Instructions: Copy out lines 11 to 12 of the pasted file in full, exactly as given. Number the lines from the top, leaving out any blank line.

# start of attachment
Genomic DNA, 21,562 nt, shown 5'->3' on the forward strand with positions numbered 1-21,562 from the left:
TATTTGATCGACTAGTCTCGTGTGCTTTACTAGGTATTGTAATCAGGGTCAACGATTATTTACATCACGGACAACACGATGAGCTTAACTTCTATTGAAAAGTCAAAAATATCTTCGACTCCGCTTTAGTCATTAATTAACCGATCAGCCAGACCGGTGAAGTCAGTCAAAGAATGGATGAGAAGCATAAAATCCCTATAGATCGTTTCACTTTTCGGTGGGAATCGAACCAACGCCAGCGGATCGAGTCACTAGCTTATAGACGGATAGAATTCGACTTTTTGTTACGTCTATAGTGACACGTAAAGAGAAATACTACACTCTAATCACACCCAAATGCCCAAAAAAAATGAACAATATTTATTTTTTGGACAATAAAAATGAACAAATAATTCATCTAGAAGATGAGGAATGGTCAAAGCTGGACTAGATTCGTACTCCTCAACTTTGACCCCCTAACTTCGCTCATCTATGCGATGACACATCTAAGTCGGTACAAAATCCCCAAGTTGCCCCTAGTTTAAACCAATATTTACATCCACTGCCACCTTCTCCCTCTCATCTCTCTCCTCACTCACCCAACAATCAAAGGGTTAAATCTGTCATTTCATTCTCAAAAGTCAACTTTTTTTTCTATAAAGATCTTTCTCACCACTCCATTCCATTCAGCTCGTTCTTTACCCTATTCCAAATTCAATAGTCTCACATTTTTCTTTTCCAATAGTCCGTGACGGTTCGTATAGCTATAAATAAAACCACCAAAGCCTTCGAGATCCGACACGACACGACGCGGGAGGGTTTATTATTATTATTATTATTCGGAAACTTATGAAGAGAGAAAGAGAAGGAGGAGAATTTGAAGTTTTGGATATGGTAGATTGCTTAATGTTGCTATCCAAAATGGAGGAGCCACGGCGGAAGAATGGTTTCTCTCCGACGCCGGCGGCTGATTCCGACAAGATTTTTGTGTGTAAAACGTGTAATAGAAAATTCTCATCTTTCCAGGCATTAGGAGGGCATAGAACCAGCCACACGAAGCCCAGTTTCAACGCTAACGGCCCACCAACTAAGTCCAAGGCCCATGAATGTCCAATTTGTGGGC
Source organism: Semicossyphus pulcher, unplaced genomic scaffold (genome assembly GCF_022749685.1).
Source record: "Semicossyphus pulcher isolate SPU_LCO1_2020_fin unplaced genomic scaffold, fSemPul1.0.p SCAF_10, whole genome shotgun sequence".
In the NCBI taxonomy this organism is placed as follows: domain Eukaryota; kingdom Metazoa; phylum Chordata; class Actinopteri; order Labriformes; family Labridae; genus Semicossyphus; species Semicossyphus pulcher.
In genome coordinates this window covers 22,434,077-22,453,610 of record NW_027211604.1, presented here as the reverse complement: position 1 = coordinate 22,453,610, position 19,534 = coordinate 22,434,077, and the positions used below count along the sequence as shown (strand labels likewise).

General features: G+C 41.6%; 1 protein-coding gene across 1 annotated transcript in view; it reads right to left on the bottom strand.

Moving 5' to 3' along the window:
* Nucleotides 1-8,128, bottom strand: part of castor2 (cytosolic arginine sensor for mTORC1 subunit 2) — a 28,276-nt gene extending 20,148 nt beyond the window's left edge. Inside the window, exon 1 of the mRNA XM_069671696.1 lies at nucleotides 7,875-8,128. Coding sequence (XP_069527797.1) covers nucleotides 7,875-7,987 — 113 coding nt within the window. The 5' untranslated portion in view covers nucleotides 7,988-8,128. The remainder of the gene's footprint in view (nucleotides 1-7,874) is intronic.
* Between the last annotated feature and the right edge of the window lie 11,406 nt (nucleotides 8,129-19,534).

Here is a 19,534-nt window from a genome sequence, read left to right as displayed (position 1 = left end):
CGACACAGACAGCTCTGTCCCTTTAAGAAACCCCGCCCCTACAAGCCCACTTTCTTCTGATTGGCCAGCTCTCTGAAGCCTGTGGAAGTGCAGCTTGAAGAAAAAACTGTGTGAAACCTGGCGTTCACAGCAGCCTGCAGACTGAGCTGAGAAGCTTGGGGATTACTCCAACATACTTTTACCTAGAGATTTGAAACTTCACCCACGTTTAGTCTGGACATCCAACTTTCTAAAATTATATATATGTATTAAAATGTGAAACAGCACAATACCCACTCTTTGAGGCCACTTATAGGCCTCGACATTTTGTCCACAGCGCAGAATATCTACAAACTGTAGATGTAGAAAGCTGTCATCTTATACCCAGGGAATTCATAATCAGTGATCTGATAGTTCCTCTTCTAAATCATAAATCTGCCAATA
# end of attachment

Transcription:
Here is a 19,534-nt window from a genome sequence, read left to right as displayed (position 1 = left end):
CGACACAGACAGCTCTGTCCCTTTAAGAAACCCCGCCCCTACAAGCCCACTTTCTTCTGATTGGCCAGCTCTCTGAAGCCTGTGGAAGTGCAGCTTGAAGAAAAAACTGTGTGAAACCTGGCGTTCACAGCAGCCTGCAGACTGAGCTGAGAAGCTTGGGGATTACTCCAACATACTTTTACCTAGAGATTTGAAACTTCACCCACGTTTAGTCTGGACATCCAACTTTCTAAAATTATATATATGTATTAAAATGTGAAACAGCACAATACCCACTCTTTGAGGCCACTTATAGGCCTCGACATTTTGTCCACAGCGCAGAATATCTACAAACTGTAGATGTAGAAAGCTGTCATCTTATACCCAGGGAATTCATAATCAGTGATCTGATAGTTCCTCTTCTAAATCATAAATCTGCCAATA